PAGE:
Moss Garden Decorative Accents

Once your moss is in place, and any other small plants or ferns are planted, you can add little decorative touches to your garden to enhance the woodland theme. Have some fun, and let your imagination walk through the forest. You could create a little riverbed with small pebbles and gravel, or place small, interesting twigs upright to function as “trees.” Pretty stones or tiny pinecones would also look nice. Or visit your local craft store, and purchase small, ceramic animals such as:

  • Deer
  • Rabbits
  • Skunks
  • Foxes
  • Wolves
  • Bears
  • Raccoons

Set one or two animal figures in your garden, positioning them to create a lifelike scenario.

If you don’t want to play up the woodland aspect of your garden, but do want to set off the moss, another option would be small pieces of smooth, water-worn glass, marbles or crystals. Position a few crystals among the clumps of moss, run a little river of marbles through the container’s center, or highlight the edges of the pot with a few pieces of worn, colored glass.

Moss Garden Maintenance

Once you have your moss garden planted and decorated to your liking, it’s easy to care for. Spray it thoroughly with filtered water immediately after planting, and keep it in a spot that receives indirect light. A south or east facing window that provides indirect, bright light is ideal. Keep your moss away from heat sources, fans or intense light.

For the first few days, mist your moss several times per day, and feel the soil to be certain it is moist. As the moss anchors itself firmly to the soil, you can cut back misting to just once per day. Check each day, and if the moss feels dry, give it a spraying. You don’t want the soil to be soggy or sour, but it should never dry completely out either. If your moss starts rotting, developing mushy, black spots or a sour smell, cut back on the water and remove the mushy areas.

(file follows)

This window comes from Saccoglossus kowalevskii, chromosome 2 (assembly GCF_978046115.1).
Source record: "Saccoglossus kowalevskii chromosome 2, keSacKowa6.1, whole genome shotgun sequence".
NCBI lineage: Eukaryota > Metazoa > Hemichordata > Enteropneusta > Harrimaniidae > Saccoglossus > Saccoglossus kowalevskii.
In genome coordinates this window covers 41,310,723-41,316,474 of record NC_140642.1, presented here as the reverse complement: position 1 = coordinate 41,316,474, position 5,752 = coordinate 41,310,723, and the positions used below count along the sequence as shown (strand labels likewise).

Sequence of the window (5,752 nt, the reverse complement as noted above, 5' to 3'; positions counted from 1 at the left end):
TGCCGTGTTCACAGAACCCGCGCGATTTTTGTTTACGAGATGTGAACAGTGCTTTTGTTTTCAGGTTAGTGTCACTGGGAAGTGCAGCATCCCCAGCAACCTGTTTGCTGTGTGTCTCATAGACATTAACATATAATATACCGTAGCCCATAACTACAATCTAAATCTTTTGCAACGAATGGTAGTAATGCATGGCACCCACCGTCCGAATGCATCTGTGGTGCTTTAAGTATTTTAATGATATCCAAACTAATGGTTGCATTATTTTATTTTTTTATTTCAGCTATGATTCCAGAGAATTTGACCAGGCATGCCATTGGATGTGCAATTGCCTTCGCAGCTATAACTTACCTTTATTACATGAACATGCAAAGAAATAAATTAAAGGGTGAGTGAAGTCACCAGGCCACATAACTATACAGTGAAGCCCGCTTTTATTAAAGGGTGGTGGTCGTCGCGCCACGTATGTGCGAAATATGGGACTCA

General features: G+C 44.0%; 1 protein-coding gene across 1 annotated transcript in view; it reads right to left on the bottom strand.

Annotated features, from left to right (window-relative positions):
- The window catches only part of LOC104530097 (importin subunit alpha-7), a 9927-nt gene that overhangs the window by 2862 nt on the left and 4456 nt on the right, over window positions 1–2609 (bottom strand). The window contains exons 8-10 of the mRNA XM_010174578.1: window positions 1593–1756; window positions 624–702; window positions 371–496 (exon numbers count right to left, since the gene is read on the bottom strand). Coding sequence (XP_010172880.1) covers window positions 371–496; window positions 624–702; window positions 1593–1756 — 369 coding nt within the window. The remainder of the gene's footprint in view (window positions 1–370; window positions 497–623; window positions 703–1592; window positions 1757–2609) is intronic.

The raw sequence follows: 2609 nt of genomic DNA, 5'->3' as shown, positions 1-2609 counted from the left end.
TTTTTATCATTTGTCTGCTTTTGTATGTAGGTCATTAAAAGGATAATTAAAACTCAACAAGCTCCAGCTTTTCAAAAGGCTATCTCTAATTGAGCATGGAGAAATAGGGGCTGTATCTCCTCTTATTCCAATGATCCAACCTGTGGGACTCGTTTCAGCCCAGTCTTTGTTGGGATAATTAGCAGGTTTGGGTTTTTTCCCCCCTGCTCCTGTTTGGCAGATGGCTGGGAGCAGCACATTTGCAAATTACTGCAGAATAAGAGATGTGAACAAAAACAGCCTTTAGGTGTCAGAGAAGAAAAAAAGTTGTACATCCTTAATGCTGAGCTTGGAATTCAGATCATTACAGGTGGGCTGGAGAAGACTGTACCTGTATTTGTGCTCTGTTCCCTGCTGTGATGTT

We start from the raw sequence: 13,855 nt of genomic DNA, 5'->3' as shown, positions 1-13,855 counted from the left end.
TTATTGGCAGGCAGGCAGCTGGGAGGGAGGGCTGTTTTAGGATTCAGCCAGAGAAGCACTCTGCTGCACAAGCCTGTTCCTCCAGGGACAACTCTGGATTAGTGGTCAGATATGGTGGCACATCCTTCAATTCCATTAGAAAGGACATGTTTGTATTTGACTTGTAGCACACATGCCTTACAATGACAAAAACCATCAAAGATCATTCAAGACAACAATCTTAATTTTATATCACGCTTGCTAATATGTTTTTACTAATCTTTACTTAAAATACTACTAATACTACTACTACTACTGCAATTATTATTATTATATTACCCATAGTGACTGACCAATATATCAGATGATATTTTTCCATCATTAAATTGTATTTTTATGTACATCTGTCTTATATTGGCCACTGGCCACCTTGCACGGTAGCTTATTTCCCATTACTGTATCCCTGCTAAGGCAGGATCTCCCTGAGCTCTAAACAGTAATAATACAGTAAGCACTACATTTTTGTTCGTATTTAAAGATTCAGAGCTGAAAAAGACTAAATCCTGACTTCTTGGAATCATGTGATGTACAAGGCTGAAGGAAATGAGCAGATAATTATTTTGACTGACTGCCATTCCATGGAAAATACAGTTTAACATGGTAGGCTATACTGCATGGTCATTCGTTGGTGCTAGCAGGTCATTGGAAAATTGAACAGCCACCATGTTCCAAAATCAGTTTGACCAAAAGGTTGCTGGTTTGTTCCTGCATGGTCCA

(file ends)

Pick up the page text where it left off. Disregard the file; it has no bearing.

Your moss garden will require little care beyond misting. If the moss clumps grow too big, you can trim them with a small scissor or pruner to keep growth in check. Beyond that, just enjoy the cool, green beauty of this most ancient plant.

Last Updated: August 12, 2012
AAA Print

About Michelle Ullman Michelle Ullman has lived and gardened in Southern California since childhood. A freelance writer, she covers topics ranging from gardening to home improvement to health issues. She also has experience as a catalog copywriter and poet. Michelle has trained and worked as a respiratory therapist and surgical technologist, but prefers to spend her time gardening, and walking with her dog. Michelle holds a Bachelor's Degree from Redlands University in Business Management. 

Note: The information provided on this site may be provided by third parties. The owners and operators of this site do not guarantee the accuracy, completeness, and compliance of the content on this site. Such content is not and shall not be deemed tax, legal, financial, or other advice, and we encourage you to confirm the accuracy of the content. Use is at your own risk, and use of this site shall be deemed acceptance of the above.